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Association between paraneoplastic rhombencephalitis and hypertrophic olivary degeneration
  1. Ajay Madhavan1,
  2. Carrie M Carr1,
  3. Karl N Krecke1,
  4. Christopher P Wood1,
  5. Andrew McKeon1,2,
  6. Divyanshu Dubey1,2
  1. 1 Neurology, Mayo Clinic, Rochester, Minnesota, USA
  2. 2 Laboratory Medicine and Pathology, Mayo Clinic, Rochester, Minnesota, USA
  1. Correspondence to Dr Divyanshu Dubey, Neurology and Laboratory Medicine and Pathology, Mayo Clinic, Rochester, Minnesota MN 55905, USA; Dubey.Divyanshu{at}

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Hypertrophic olivary degeneration (HOD) is a condition caused by interruption of white matter tracts within the dentato-rubro-olivary pathway (DROP), resulting in inferior olivary T2 hyperintensity and enlargement on MRI. Olivary atrophy may be seen as a sequela of HOD.1 HOD has been described in association with brainstem infarcts, tumours, demyelination and vascular lesions such as cavernous malformations.2 However, HOD can also be seen in the absence of any lesion in the DROP and is sometimes idiopathic.3

Rhombencephalitis refers to inflammation involving the brainstem and/or cerebellum and can rarely be caused by paraneoplastic syndromes. Several neural specific antibodies are classically associated with paraneoplastic rhombencephalitis, including anti-Ma2 and antineuronal nuclear antibody type 2 (ANNA2 or anti-Ri). Kelch-like protein 11 (KLHL11) IgG is another recently described serological biomarker that has a strong association with paraneoplastic rhombencephalitis.4 The tumours frequently associated with paraneoplastic rhombencephalitis include testicular seminoma, breast cancer, small cell lung cancer and gynaecological malignancies. Brain MRI is often normal or shows progressive brainstem and cerebellar atrophy. MRI in these patients can also rarely show brainstem T2 hyperintensity and enhancement.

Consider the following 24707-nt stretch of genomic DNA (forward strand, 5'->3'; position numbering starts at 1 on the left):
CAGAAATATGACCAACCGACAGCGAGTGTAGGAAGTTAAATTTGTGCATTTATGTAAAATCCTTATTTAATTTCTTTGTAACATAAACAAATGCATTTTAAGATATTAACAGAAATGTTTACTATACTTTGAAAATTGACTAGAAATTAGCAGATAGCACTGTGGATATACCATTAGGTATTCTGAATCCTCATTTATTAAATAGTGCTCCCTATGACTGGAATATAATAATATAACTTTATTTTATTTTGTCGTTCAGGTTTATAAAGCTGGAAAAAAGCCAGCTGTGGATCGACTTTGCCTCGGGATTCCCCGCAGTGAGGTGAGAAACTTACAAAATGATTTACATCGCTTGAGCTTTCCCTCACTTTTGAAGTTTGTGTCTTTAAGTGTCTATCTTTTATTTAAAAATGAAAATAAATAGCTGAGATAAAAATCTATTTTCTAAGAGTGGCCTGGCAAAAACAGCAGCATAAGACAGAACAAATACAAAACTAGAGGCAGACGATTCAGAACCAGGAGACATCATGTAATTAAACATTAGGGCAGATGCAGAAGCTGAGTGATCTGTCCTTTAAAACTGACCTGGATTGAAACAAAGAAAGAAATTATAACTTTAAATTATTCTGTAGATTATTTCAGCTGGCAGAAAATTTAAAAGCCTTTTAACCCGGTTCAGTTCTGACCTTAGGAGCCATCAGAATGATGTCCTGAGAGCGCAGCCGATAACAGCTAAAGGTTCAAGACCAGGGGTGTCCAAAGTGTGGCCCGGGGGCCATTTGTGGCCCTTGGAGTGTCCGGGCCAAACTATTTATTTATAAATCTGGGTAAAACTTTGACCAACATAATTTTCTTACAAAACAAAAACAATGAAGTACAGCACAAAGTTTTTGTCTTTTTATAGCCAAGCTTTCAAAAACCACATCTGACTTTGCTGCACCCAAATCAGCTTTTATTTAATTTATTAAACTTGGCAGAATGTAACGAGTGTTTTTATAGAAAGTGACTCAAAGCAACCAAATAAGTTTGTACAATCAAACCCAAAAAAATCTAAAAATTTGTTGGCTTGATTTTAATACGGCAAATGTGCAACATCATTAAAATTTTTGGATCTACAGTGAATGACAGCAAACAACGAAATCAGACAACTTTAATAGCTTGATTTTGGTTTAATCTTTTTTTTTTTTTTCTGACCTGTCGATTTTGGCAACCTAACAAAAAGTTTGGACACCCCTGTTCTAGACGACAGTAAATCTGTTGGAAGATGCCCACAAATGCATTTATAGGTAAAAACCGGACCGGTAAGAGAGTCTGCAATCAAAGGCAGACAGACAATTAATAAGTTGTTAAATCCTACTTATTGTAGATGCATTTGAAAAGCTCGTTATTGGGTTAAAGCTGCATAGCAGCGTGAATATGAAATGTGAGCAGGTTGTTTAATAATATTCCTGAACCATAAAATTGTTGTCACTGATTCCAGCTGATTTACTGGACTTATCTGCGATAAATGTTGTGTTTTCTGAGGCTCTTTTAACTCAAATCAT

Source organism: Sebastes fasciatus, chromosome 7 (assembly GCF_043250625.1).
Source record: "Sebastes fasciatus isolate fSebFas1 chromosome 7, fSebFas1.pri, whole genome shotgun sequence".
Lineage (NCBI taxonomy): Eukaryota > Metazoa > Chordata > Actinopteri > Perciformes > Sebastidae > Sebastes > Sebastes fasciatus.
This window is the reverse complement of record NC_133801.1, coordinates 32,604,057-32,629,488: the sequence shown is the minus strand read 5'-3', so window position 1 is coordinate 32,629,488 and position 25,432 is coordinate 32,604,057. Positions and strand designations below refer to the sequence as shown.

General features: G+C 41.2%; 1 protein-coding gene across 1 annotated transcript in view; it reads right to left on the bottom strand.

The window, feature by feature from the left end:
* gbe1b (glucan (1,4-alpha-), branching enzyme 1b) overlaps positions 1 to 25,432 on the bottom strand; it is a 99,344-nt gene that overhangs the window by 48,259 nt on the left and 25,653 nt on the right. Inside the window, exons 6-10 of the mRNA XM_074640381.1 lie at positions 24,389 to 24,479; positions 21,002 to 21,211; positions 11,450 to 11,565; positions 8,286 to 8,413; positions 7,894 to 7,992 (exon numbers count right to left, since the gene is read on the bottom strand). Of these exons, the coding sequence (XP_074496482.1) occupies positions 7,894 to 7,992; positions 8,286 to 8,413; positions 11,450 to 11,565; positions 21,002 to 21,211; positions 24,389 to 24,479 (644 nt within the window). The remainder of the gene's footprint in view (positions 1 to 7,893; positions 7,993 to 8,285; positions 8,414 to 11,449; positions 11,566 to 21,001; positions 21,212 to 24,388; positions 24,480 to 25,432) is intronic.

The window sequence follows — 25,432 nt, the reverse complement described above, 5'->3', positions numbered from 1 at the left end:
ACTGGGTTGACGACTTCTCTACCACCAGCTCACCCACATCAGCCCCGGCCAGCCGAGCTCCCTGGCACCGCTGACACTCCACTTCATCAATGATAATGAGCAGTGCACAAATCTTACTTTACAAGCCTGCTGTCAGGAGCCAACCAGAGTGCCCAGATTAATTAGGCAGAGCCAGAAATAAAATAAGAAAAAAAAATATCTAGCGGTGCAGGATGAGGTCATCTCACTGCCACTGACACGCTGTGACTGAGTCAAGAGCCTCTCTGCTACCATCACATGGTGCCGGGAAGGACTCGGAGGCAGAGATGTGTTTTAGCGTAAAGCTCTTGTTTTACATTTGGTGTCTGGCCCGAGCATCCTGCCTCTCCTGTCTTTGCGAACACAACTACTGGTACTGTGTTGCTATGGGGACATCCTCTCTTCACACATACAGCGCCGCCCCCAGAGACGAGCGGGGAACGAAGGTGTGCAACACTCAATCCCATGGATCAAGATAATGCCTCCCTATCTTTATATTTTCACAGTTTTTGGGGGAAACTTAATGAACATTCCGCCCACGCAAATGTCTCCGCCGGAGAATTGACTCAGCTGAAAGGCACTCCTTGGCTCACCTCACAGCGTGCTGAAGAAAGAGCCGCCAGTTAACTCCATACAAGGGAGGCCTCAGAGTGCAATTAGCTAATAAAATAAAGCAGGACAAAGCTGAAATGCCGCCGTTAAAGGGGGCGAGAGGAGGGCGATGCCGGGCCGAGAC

A recently reported KLHL11 rhombencephalitis patient was incidentally noted to have left-sided HOD caused by a dentate lesion.4 However, no clear association between paraneoplastic rhombencephalitis and HOD has been previously suggested, even in comprehensive reviews.5 Here, we report six patients with onconeural antibody-associated paraneoplastic rhombencephalitis who developed HOD.


Electronic medical records were queried to identify patients evaluated at our institution from 2005 to 2020 whose serum and/or cerebrospinal fluid demonstrated seropositivity to any of the following autoantibodies: type-1 antineuronal nuclear antibody (ANNA1/anti-Hu), KLHL11, Ma2, ANNA-2 (anti-Ri), Purkinje cell antibody type 1 (PCA-1, anti-Yo), collapsin response mediator 5 (CRMP5 or anti-CV2), amphiphysin and PCA-Tr (DNER). This revealed 177 total patients (KLHL11, n=24; Ma2, n=11; ANNA-1, n=60; ANNA-2, n=14; …

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  • Contributors AM: manuscript writing and editing. CMC, KNK, CPW and AMc: manuscript editing. DD: study conception; manuscript writing, editing and study supervision.

  • Funding The authors have not declared a specific grant for this research from any funding agency in the public, commercial or not-for-profit sectors.

  • Competing interests None declared.

  • Provenance and peer review Not commissioned; externally peer reviewed.